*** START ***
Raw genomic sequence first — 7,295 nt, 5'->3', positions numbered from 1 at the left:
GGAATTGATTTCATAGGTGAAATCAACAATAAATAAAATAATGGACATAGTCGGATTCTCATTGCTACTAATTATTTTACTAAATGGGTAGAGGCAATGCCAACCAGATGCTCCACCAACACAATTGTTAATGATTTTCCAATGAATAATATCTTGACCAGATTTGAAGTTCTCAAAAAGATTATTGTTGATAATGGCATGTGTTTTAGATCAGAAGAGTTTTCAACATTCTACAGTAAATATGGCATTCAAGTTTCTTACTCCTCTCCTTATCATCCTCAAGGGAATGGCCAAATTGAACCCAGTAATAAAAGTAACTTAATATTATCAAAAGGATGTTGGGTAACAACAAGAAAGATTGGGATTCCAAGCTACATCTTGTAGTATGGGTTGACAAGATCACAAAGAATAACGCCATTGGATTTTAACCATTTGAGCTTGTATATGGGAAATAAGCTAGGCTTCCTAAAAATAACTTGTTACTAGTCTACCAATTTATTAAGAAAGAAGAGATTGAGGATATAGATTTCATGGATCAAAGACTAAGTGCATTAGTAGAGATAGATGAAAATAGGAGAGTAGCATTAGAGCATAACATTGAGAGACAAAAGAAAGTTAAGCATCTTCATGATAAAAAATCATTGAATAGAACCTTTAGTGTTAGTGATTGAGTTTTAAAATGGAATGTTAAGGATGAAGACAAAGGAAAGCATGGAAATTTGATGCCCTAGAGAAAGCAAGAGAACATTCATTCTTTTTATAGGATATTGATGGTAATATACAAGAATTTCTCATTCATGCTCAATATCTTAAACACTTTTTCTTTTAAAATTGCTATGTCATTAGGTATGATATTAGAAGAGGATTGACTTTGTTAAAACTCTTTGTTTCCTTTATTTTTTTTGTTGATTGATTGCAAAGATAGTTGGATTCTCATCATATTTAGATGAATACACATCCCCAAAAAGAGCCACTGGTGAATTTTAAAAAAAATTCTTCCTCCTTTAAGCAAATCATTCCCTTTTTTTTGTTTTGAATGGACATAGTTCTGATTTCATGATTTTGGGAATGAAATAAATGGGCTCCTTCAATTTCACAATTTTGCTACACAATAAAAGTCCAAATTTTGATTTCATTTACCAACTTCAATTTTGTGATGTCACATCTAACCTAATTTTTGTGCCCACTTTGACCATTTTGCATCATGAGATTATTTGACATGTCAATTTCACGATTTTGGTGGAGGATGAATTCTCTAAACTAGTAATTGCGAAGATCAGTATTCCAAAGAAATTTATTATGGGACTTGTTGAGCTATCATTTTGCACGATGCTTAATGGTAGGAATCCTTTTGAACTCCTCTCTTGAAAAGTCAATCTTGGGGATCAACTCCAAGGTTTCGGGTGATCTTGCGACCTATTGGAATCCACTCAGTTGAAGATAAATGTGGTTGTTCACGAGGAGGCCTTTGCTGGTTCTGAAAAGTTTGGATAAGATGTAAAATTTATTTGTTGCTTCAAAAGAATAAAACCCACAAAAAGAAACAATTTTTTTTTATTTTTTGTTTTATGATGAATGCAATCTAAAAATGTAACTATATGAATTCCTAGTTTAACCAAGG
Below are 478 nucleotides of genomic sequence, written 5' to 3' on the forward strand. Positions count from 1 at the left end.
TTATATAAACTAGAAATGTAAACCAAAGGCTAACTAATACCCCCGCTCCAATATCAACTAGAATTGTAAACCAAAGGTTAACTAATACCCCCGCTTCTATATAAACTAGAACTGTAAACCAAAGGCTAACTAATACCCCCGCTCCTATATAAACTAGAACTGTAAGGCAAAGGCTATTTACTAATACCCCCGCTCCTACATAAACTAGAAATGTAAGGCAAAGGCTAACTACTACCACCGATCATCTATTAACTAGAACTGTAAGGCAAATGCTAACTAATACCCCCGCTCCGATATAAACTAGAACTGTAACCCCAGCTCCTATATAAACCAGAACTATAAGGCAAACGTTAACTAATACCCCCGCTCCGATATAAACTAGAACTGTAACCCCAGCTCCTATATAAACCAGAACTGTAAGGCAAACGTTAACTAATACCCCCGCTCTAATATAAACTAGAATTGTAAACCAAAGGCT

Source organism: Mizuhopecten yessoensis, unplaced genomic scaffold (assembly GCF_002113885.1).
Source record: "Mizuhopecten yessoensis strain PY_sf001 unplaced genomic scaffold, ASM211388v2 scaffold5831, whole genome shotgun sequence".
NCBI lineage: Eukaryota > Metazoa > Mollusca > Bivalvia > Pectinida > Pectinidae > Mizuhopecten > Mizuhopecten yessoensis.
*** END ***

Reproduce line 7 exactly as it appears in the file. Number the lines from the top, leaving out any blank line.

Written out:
NCBI lineage: Eukaryota > Metazoa > Mollusca > Bivalvia > Pectinida > Pectinidae > Mizuhopecten > Mizuhopecten yessoensis.